Lisa's Corner: Setting a new definition for beauty

Lisa
Lisa Goudy
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What we think of ourselves and how we look is still a problem.

Lisa Goudy

It’s the way our society is built. We are blasted with images of how we should want to look, shown over and over again what it means to be beautiful and what products we should buy or use to make ourselves look that way.

This is wrong on so many levels. I wish everyone could understand that we are all beautiful in our own ways.

Yet one of my Facebook friends shared something this week where she watched two seven-year-old girls weigh themselves at the gym. She went on to say one of the girls asked the other if she was fat. She added the mother was within earshot.

I am heartbroken about this scenario. These girls are seven. Seven. Yet already they are concerned about being fat. It’s likely they are also thinking they’re not beautiful enough because they need to change.

There is a huge difference between being healthy and being beautiful. We are all human, but none of us are exactly alike. From our looks to our body composition to our personalities to our height, we are all unique. I believe this is an extremely beautiful concept.

For us females, we are constantly told that we need to be super thin with flowing curves and wear makeup to be perfect. After all, that’s what we see in magazines or on television or in movies or in other advertisements.

News flash: No one can actually look the way you see people in magazines. Everyone gets pimples now and then. The women in magazines are often too skinny, just look at Barbie, and it’s not actually healthy or good-looking to be that way. Just because you don’t have curvy hips or don’t wear makeup doesn’t mean you aren’t beautiful.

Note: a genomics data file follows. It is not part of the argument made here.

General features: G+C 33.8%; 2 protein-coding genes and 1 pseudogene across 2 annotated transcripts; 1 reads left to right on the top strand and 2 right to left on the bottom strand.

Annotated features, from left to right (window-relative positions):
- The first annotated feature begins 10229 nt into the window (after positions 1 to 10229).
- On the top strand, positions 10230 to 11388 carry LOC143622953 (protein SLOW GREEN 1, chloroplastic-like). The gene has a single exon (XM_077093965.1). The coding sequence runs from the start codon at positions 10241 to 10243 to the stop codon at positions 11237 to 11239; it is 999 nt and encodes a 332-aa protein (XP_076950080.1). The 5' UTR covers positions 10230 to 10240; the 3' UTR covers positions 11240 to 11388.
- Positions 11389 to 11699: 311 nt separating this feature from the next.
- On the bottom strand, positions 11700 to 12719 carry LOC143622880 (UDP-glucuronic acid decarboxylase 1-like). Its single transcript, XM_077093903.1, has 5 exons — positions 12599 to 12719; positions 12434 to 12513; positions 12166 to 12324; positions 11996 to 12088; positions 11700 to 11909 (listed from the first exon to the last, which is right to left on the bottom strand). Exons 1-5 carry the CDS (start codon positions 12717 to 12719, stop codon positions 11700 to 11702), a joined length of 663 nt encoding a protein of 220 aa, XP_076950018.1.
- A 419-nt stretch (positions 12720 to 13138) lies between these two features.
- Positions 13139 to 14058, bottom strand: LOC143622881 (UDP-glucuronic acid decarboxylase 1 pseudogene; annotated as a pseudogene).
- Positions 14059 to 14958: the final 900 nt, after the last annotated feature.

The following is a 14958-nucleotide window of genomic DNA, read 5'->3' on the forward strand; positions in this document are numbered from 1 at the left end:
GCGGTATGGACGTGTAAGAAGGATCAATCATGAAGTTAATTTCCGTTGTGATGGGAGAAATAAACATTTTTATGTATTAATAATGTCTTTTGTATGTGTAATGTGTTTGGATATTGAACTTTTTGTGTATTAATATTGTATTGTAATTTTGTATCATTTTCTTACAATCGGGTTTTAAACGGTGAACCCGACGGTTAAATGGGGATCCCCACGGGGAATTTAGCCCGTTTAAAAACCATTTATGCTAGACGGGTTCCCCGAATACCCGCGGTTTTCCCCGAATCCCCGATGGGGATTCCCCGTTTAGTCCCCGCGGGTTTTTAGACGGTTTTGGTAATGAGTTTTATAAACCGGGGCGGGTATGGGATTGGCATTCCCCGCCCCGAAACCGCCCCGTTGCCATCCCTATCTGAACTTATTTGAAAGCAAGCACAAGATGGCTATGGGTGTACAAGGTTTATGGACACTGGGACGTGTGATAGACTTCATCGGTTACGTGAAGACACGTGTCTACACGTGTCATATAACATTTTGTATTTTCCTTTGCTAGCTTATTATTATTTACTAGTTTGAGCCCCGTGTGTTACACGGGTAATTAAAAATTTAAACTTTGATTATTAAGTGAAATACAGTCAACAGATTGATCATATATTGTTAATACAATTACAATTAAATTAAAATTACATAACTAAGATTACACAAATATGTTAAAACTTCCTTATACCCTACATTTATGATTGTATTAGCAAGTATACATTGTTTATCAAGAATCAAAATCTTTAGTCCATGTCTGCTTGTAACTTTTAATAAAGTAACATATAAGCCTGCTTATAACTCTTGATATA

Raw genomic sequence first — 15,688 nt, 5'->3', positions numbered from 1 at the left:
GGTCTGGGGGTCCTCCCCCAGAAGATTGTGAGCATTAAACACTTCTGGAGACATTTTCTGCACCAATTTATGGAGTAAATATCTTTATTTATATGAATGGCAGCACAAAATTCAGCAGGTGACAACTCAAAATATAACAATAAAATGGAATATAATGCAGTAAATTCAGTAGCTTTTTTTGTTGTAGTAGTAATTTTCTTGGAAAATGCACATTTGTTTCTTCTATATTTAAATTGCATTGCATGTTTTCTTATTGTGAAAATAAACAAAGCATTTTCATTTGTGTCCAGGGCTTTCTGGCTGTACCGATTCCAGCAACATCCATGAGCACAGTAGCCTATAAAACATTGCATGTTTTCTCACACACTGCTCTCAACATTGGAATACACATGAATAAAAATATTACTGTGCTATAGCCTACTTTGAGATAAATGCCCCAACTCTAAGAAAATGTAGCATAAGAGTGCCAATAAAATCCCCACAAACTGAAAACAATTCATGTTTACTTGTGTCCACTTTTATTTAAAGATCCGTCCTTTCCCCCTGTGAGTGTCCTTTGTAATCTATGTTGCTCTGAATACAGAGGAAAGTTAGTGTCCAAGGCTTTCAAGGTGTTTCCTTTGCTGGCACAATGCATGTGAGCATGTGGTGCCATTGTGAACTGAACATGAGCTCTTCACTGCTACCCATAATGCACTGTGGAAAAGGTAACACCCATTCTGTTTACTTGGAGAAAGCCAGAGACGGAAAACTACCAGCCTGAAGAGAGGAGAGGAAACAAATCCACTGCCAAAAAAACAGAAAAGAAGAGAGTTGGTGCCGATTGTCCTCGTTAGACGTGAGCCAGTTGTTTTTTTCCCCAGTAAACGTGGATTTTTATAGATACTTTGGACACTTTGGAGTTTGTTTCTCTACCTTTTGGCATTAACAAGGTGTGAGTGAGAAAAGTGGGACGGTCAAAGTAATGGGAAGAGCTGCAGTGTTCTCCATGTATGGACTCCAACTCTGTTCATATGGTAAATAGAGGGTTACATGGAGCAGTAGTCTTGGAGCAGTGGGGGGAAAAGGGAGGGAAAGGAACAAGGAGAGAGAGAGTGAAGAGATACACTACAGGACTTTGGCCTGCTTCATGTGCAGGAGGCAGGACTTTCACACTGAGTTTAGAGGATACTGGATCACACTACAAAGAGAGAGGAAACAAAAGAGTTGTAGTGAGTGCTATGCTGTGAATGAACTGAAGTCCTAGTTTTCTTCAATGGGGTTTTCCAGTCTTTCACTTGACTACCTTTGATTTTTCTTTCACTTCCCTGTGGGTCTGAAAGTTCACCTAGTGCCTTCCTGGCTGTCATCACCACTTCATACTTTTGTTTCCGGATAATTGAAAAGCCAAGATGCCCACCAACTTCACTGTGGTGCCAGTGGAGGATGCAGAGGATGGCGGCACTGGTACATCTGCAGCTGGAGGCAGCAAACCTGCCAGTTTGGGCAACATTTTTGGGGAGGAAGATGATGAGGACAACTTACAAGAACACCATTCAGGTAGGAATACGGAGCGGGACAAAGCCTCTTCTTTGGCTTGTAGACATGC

Of course we can all have expectations on a healthy weight we want to maintain or achieve. Having those goals by taking fitness classes or working out at the gym is great.

But a healthy weight isn’t the tiny little sticks for bodies we see all the time. Healthy weights depend on our age and on our height. However, we need to remember that there is no perfect look, no singular way to be wonderful. There are countless ways to be beautiful.

And looks aren’t the equivalent of happiness either. At the end of the day it’s our actions that will stand for who we are, our personalities, our likes and our dislikes.

We are all like snowflakes in a way. A Washington Post article (Why no two snowflakes are the same) stated on a technical level it is possible for two snowflakes to be identical, the likelihood of that ever happening is “incredibly unlikely.”

There are so many snowflakes with so many different possible combinations, making each snowflake geometrically different. It is estimated that around a septillion, which spelled out looks like 1,000,000,000,000,000,000,000,000, snowflakes fall each year. Yes, that’s a one followed by 24 zeros.

Ignoring the fact that it signals winter — which is a big dislike for me and I suspect, many of us —all of the snowflakes are beautiful crystals.

The current population of the world isn’t a septillion. It’s estimated to be about 7.26 billion. Every 7.26 billion of us is different in our own way.

We have wrongly set our definition of beautiful.

So let’s set a new one. Beautiful is who we are. Beautiful is what we make of ourselves. Beautiful is what we do. We are beautiful. You are beautiful. Period.

Follow Lisa Goudy on Twitter @lisagoudy.

 

Organizations: Washington Post

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